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School for Primary Care Research August/ September news 
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Significance of primary care
research is emphasised by 
Professor Dame Sally C. Davies 


Professor Dame Sally C.Davies spoke to invited guests and trainees about the significance of primary care research at a dinner to celebrate the School's renewal on 21 September. She illustrated research impact with examples from the School's contributions over the past nine years. The dinner was held at Somerville College, Oxford, after two guest lectures by Chris Ham (The King's Fund) and Graham Watt (Glasgow University). Read more and view pictures

Patient Safety Toolkit


Over the last three years researchers from seven departments within the SPCR have developed, piloted and implemented a 'patient safety toolkit' for general practitioners. The research team was recently selected in the RCGP Spotlight Project competition and a website has been created to host the patient safety toolkit so that the tools can be available to all general practices. The initiative is also supported by the NIHR Greater Manchester Primary Care Patient Safety Translational Research Centre. Read more

The Patient Safety Toolkit can be found here www.rcgp.org.uk/clinical-and-research/toolkits/patient-safety.aspx

Related article on RCGP Spotlight competition including Q&A with Tony Avery and Kate Marsden

BARACK-D recruitment exceeds 400


Led by the Primary Care CTU at the University of Oxford's Nuffield Department of Primary Care Health Sciences, and with seven recruitment centres across the country, BARACK D aims to determine whether an established cardiovascular medication, spironolactone, can reduce cardiovascular risk and the decline in renal function. The trial aims to recruit 2910 participants through 300 GP practices across the country.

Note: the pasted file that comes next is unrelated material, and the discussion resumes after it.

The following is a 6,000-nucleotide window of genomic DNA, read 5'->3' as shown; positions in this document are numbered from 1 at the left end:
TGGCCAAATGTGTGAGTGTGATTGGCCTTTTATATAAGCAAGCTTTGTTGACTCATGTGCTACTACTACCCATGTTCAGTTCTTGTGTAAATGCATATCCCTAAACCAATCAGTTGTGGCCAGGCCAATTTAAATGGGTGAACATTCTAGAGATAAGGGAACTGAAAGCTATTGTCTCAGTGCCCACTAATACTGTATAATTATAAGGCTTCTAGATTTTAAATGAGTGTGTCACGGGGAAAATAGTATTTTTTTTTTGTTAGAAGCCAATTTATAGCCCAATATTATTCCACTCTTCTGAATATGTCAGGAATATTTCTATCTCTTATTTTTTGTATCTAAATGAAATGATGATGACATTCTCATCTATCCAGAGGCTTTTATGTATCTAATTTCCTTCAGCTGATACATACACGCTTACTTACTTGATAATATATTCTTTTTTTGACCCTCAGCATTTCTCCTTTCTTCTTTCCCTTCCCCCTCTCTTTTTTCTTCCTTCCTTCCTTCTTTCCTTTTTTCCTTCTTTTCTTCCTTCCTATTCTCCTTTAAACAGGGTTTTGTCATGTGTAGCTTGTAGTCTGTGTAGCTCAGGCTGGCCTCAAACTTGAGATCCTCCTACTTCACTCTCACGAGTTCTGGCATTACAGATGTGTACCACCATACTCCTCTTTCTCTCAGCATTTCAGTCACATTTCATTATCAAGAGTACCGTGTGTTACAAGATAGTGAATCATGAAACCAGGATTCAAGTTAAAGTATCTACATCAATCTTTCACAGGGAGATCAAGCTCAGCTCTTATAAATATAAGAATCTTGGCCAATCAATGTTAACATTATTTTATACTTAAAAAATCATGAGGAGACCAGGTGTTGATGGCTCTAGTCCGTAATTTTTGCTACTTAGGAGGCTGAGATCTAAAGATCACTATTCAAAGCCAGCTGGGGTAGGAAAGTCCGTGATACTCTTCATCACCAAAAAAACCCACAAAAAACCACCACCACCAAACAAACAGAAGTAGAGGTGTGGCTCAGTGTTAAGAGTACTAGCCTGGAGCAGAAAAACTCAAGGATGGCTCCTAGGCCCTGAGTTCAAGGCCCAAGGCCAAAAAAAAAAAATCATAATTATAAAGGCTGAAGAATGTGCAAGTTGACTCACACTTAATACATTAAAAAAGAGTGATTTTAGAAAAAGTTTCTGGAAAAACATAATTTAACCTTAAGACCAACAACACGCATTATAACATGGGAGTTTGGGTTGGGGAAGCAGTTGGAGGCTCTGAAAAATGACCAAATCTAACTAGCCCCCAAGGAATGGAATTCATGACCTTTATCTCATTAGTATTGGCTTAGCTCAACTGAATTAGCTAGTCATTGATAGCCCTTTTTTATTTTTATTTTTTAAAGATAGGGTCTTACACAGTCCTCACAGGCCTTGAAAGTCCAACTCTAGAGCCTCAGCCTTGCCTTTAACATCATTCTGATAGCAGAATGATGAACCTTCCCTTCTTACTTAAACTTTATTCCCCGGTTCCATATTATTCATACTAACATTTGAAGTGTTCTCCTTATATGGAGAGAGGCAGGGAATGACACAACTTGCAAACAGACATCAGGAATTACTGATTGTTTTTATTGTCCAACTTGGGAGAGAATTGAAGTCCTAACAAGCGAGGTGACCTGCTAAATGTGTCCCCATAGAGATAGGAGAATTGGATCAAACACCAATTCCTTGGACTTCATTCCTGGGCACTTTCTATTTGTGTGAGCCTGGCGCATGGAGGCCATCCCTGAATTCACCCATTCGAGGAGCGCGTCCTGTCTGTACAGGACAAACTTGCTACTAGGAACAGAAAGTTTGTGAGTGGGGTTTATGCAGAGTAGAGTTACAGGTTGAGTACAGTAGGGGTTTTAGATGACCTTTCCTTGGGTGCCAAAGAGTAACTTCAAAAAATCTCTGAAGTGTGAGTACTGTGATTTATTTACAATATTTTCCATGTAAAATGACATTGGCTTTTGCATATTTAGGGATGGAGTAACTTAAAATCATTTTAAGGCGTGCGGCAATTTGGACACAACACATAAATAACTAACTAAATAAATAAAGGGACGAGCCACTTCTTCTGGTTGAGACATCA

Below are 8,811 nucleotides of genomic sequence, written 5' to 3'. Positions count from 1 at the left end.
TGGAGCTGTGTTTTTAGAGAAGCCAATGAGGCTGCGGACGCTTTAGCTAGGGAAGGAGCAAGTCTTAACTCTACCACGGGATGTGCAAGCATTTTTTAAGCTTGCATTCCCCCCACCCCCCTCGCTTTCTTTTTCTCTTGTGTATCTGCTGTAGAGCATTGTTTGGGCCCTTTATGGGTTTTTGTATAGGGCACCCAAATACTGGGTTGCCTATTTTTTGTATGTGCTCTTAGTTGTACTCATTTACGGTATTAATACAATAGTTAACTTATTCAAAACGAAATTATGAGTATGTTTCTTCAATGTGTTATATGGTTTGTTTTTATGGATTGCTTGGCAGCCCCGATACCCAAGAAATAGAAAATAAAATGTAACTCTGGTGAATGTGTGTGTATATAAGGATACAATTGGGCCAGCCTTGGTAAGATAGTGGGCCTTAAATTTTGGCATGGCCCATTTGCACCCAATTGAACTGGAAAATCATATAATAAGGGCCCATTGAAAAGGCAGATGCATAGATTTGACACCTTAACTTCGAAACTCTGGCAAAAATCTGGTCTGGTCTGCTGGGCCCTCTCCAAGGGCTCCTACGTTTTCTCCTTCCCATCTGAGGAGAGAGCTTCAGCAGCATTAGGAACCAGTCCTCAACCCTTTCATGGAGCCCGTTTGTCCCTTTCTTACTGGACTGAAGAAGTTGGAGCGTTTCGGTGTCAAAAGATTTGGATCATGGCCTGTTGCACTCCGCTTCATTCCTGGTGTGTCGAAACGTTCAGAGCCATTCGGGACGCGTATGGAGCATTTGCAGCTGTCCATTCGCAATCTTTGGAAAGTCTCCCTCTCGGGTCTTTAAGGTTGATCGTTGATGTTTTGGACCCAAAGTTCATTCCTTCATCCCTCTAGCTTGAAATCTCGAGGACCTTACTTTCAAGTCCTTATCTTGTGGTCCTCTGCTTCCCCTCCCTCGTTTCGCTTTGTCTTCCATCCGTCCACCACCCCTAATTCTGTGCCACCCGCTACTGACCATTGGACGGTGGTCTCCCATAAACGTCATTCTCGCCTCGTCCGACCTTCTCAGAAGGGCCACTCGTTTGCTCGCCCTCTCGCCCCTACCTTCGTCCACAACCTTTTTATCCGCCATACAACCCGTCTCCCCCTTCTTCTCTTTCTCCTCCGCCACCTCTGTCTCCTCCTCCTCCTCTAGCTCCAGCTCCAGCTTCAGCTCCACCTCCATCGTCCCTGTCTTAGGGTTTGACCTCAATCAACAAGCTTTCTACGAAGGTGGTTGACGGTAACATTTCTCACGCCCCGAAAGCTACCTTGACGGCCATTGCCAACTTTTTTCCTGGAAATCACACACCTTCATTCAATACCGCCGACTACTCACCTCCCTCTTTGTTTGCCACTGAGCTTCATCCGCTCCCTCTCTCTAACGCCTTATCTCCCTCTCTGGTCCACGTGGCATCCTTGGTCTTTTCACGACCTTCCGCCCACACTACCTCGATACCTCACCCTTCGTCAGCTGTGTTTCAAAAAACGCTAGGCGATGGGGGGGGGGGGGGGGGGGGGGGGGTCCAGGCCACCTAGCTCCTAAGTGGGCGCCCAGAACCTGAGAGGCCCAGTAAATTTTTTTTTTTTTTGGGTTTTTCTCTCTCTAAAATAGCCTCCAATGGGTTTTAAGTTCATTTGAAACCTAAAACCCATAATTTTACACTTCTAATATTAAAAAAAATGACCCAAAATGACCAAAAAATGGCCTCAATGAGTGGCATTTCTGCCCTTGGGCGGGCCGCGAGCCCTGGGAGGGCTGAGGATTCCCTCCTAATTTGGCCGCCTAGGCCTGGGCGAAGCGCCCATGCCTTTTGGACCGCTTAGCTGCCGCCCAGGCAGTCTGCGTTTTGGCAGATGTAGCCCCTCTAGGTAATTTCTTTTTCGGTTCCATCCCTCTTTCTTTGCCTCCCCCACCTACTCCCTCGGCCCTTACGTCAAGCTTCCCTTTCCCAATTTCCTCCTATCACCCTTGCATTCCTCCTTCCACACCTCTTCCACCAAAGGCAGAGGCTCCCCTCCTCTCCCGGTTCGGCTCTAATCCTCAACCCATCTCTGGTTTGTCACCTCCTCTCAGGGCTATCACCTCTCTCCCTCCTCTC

At the end of September the trial had reached a milestone by recruiting 430 participants. Read more.

Finding symptom relief during periods of delayed antibiotic prescription


A new treatment approach for tackling urinary tract infection has been developed by researchers at the University of Southampton testing a treatment with a long established history in herbal practice. The School funded ATAFUTI study is supporting the trial through quality control analysis, antimicrobial testing of the HMP, and investigation into its mode of action. The clinical trial was developed to find out if either Bearberries or Ibuprofen can be used during a period of delayed antibiotic prescription to provide symptom relief. Read more.

 PRIMER's second Patient Hack Day


Patient Hack Day 2015 took place on 30 September with members of the public pitching their ideas for research projects to an audience of researchers and other public members. After getting into teams the groups used a research tool kit to turn these ideas into early stage research proposals. It provided an opportunity for non-researchers to see how the process of research works and to think about the potential challenges, and for researchers to see the inspiring ideas that the public have based on their real life experiences of interacting with the NHS. PRIMER's website.

Publication wins research paper of the year award


A research paper on cancer co-authored by members of the School, and funded by the NIHR Programme Grants for Applied Research programme, has won 'Research Paper of the Year' award by the Royal College of General Practitioners. The paper "Preferences for cancer investigation: a vigentte-based study of primary care attendees" was published in The Lancet Oncology in 2014 and highlighted public preference for testing and investigation for cancer even at low levels of risk.